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Designer Skin LLC v. S & L Vitamins, Inc., et al.
Unauthorized internet reseller of plaintiff’s products is not guilty of trademark infringement, and does not cause actionable initial interest confusion, by using plaintiff’s trademarks in meta tags of website at which plaintiff’s and its competitors’ products are sold, and in...

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Zippo Manufacturing Co. v. Zippo Dot Com, Inc.

952 F.Supp. 1119 (E.D. Penn., Jan. 16, 1997)

Plaintiff, Zippo Manufacturing Company, a Pennsylvania corporation which manufactures lighters and holds the trademark in the mark "Zippo" brought a trademark infringement and dilution claim against the defendant. The defendant moved to dismiss the complaint for want of personal jurisdiction. The court denied the motion, holding that defendant had sufficient contacts with the forum to permit the exercise of jurisdiction over it. The defendant was a California based company with neither offices or employees in Pennsylvania. Its contact with Pennsylvania residents was limited to and telephone communications. Defendant operated a World Wide website hosted on a California server which was available to Pennsylvanian residents. The site advertised the services defendant offered to its clientele. These included permitting access to various newsgroup messages stored on a computer in California. To obtain access, the user completes online an application, and pays for the service by credit card, either online or via telephone. The user then receives a password, which permits the user to access the newsgroup messages. Defendant had entered into subscription contracts with some 3000 Pennsylvanians (which represented 2% of its clientele), as well as contracts with 7 Pennsylvanian based Access Providers to give defendant's customers access to the information in question. These contacts, found the court, were sufficient to permit the exercise of jurisdiction over the defendant.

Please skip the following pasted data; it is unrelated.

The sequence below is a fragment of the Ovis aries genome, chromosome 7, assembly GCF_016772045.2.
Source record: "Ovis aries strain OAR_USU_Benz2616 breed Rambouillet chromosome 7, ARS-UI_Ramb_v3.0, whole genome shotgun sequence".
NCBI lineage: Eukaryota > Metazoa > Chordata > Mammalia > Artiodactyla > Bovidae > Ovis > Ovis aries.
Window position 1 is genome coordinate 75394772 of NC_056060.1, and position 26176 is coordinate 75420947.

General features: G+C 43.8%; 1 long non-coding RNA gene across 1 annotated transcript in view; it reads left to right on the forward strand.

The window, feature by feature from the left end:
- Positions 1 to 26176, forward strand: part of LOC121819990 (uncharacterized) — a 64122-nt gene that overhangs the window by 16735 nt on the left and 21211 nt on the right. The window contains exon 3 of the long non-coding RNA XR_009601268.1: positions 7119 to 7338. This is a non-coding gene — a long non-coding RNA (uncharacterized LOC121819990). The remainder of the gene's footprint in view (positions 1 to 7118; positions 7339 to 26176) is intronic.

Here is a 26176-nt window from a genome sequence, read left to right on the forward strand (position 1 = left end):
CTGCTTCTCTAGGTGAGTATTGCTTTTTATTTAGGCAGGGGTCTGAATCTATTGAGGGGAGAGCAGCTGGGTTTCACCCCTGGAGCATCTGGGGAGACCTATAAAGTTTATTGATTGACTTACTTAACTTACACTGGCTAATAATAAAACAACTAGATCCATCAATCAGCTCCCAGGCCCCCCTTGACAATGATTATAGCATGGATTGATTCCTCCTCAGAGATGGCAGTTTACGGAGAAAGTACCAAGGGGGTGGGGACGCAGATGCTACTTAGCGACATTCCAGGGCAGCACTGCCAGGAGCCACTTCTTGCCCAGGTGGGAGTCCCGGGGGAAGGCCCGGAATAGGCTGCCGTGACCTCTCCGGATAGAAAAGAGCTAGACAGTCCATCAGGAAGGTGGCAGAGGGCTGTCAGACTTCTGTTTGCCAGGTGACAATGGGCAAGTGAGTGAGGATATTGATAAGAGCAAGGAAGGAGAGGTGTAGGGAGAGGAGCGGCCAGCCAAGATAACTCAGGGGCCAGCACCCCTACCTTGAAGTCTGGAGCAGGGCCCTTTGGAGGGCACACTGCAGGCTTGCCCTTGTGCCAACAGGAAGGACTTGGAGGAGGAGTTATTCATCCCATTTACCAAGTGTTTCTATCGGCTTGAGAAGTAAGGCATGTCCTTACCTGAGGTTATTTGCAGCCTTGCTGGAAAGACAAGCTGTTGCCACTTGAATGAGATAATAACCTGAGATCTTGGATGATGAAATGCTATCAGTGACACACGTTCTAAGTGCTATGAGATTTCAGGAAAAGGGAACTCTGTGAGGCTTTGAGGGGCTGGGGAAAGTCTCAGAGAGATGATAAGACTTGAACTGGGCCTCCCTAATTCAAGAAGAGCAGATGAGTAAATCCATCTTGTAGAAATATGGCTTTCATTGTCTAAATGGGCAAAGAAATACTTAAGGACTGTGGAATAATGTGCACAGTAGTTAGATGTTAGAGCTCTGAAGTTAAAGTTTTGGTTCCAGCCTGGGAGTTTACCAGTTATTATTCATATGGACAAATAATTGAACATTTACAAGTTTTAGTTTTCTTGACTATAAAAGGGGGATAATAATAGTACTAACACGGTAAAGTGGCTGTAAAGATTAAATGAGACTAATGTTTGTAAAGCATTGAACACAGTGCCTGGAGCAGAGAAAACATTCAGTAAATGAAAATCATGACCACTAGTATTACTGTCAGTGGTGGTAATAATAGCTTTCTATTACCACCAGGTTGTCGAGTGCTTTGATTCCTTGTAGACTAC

Said the court:

Dot Com repeatedly and consciously chose to process Pennsylvania residents' applications and to assign them passwords. Dot Com knew that the result of these contracts would be the transmission of electronic messages into Pennsylvania. The transmission of these files was entirely within its control. ... When a defendant makes a conscious choices to conduct business with the residents of a forum state 'it has clear notice that it is subject to suit there. ... If Dot Com had not wanted to be amenable to jurisdiction in Pennsylvania, the solution would have been simple - it could have chosen not to sell its services to Pennsylvania residents.

This last sentence indicates that the court might have found that mere advertising on the , without more, would not be sufficient to permit the exercise of jurisdiction over the advertiser. This is indicated by the following statement of the court:

[O]ur review of the available cases and materials reveals that the likelihood that personal jurisdiction can be constitutionally exercised is directly proportionate to the nature and quality of commercial activity that an entity conducts over the . This sliding scale is consistent with well developed personal jurisdiction principles. At one end of the spectrum are situation where a defendant clearly does business over the . If the defendant enters into contracts with residents of a foreign jurisdiction that involve the knowing and repeated transmission of computer files over the , personal jurisdiction is proper. (Compuserve v. Patterson) At the opposite end are situations where a defendant has simply posted information on an Web site which is accessible to users in foreign jurisdictions. A passive Web site that does little more than make information available to those who are interested in it is not grounds for the exercise of personal jurisdiction. (Bensusan) The middle ground is occupied by interactive Web sites where a user can exchange information with the host computer. In these cases, the exercise of jurisdiction is determined by examining the level of interactivity and commercial nature of the exchange of information that occurs on the Web Site. (Maritz v. Cybergold).

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